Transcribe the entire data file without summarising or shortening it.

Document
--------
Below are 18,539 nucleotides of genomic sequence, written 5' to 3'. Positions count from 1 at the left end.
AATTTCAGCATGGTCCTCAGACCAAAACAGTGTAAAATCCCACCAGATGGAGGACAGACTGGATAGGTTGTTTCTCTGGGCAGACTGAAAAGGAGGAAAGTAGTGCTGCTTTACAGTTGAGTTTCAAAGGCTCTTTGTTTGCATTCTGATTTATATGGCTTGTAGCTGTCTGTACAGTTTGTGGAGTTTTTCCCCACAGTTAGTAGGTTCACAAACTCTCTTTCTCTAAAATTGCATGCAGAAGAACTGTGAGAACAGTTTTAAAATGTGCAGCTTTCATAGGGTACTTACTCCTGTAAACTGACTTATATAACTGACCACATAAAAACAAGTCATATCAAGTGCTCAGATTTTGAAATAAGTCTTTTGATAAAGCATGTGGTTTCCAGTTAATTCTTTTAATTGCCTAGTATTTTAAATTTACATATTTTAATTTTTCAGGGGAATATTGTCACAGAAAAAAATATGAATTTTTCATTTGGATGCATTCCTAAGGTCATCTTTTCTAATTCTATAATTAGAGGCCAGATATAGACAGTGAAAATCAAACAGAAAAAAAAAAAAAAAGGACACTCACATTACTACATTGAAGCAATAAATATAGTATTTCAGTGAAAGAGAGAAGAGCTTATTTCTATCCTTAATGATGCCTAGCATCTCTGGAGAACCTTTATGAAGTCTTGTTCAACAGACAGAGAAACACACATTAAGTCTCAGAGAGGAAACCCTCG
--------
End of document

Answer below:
Below are 18,539 nucleotides of genomic sequence, written 5' to 3'. Positions count from 1 at the left end.
AATTTCAGCATGGTCCTCAGACCAAAACAGTGTAAAATCCCACCAGATGGAGGACAGACTGGATAGGTTGTTTCTCTGGGCAGACTGAAAAGGAGGAAAGTAGTGCTGCTTTACAGTTGAGTTTCAAAGGCTCTTTGTTTGCATTCTGATTTATATGGCTTGTAGCTGTCTGTACAGTTTGTGGAGTTTTTCCCCACAGTTAGTAGGTTCACAAACTCTCTTTCTCTAAAATTGCATGCAGAAGAACTGTGAGAACAGTTTTAAAATGTGCAGCTTTCATAGGGTACTTACTCCTGTAAACTGACTTATATAACTGACCACATAAAAACAAGTCATATCAAGTGCTCAGATTTTGAAATAAGTCTTTTGATAAAGCATGTGGTTTCCAGTTAATTCTTTTAATTGCCTAGTATTTTAAATTTACATATTTTAATTTTTCAGGGGAATATTGTCACAGAAAAAAATATGAATTTTTCATTTGGATGCATTCCTAAGGTCATCTTTTCTAATTCTATAATTAGAGGCCAGATATAGACAGTGAAAATCAAACAGAAAAAAAAAAAAAAAGGACACTCACATTACTACATTGAAGCAATAAATATAGTATTTCAGTGAAAGAGAGAAGAGCTTATTTCTATCCTTAATGATGCCTAGCATCTCTGGAGAACCTTTATGAAGTCTTGTTCAACAGACAGAGAAACACACATTAAGTCTCAGAGAGGAAACCCTCG